Will - Testament
How is the disposition of property upon death (will, joint will, agreement on succession) drawn up?
A will can be drawn up in one of two forms: as a handwritten will or as a public will, also called a ‘notarial will’ (at a German notary).
A handwritten will can only be drawn up by persons who are 18 years or more, and must be handwritten from start to finish and be signed.
If the will has been typed with a typewriter or a computer, if the signature is missing or if it has been dictated (e.g. onto tape), the will is invalid and, as a result, only the legal heirs are able to inherit.
For reasons of proof, it is also very important that the testator sign with his or her full name (i.e. first name and last name) so that there can be no confusion as to who has drawn up the will.
Finally, it is strongly recommended to include time and place in the will to show when and where this official written record was produced.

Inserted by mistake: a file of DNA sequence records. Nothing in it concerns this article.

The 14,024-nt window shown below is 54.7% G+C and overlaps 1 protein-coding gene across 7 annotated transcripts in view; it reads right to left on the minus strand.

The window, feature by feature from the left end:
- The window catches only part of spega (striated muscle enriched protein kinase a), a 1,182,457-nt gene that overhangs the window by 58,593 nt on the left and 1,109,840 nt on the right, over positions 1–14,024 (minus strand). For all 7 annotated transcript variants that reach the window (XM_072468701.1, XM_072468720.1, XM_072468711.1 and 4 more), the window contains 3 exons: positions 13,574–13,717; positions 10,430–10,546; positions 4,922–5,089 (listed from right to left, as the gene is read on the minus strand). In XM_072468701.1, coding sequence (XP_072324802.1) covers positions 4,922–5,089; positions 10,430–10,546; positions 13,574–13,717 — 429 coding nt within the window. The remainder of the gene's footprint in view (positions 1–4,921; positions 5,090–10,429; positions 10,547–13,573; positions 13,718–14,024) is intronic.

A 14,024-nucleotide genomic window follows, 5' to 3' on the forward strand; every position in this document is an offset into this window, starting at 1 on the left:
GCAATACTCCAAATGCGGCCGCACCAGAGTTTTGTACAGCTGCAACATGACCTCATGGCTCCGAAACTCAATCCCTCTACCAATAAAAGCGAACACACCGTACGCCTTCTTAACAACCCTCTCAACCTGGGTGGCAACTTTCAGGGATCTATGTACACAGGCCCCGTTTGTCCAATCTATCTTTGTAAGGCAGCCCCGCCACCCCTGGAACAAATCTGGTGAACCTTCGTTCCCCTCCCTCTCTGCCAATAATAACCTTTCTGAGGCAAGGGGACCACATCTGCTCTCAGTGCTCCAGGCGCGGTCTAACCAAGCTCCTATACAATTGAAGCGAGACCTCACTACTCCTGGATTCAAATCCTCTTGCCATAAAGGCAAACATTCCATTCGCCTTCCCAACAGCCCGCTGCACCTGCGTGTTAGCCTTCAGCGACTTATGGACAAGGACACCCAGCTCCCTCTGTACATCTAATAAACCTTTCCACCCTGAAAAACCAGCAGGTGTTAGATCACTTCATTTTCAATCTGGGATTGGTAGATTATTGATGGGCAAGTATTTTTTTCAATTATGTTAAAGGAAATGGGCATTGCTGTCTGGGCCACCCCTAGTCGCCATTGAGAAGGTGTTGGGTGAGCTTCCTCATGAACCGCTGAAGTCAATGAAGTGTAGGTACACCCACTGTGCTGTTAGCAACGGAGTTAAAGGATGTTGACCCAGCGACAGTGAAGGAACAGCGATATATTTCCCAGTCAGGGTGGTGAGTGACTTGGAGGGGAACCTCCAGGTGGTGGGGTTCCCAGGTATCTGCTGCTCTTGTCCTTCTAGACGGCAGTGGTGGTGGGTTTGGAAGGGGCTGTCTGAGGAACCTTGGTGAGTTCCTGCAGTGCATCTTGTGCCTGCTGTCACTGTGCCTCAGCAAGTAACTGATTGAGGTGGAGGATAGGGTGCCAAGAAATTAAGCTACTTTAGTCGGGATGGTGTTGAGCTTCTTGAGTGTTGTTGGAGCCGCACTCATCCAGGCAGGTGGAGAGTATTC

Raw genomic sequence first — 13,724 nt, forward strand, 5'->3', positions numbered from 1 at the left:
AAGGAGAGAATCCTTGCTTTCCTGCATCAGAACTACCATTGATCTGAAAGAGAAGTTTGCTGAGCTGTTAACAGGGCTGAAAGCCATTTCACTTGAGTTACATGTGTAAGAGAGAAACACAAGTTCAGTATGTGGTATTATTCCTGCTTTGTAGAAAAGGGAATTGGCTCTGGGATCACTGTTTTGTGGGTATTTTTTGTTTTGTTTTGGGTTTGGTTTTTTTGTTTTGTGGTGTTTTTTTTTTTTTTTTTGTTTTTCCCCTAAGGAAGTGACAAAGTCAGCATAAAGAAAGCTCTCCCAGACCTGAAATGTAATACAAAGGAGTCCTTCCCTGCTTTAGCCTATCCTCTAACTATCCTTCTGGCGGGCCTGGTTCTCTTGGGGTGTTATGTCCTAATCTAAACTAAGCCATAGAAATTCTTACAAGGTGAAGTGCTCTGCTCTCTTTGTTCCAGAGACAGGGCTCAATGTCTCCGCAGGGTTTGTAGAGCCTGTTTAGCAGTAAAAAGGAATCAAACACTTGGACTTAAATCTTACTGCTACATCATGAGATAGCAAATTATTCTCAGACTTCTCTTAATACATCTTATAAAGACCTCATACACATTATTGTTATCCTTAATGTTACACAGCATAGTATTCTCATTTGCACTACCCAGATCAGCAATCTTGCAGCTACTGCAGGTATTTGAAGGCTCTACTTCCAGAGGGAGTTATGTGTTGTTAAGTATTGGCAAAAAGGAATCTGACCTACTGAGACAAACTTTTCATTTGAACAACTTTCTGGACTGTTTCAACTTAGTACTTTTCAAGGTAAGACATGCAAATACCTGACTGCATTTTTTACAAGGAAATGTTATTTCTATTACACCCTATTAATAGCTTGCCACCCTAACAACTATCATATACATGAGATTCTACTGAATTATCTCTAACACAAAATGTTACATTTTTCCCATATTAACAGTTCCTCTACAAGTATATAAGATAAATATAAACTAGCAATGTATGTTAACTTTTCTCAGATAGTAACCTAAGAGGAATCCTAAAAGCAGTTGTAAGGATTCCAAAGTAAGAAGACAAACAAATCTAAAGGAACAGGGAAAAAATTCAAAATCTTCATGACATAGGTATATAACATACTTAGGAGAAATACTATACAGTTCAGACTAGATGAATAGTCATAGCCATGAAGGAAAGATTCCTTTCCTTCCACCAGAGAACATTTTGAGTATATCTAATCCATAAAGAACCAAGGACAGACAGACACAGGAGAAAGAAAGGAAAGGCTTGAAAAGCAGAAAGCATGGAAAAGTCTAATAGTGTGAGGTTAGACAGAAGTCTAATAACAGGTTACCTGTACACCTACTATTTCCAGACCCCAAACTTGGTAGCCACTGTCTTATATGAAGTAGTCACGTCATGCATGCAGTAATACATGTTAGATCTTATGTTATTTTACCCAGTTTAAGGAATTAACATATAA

This is important because an earlier will can be revoked — in whole or in part — by a new one. If the date is missing on one or possibly even both of the wills, it is often impossible to tell which one is more recent and is to be regarded as valid.
Married couples and registered partners can draw up a joint, handwritten will (gemeinschaftliches Testament).
In this case, the handwritten will is to be produced by one or both of the spouses or partners; the joint will must be signed by both of them .
If you want to avoid the risk of making mistakes when drafting your will, you should consult with a notary or lawyer.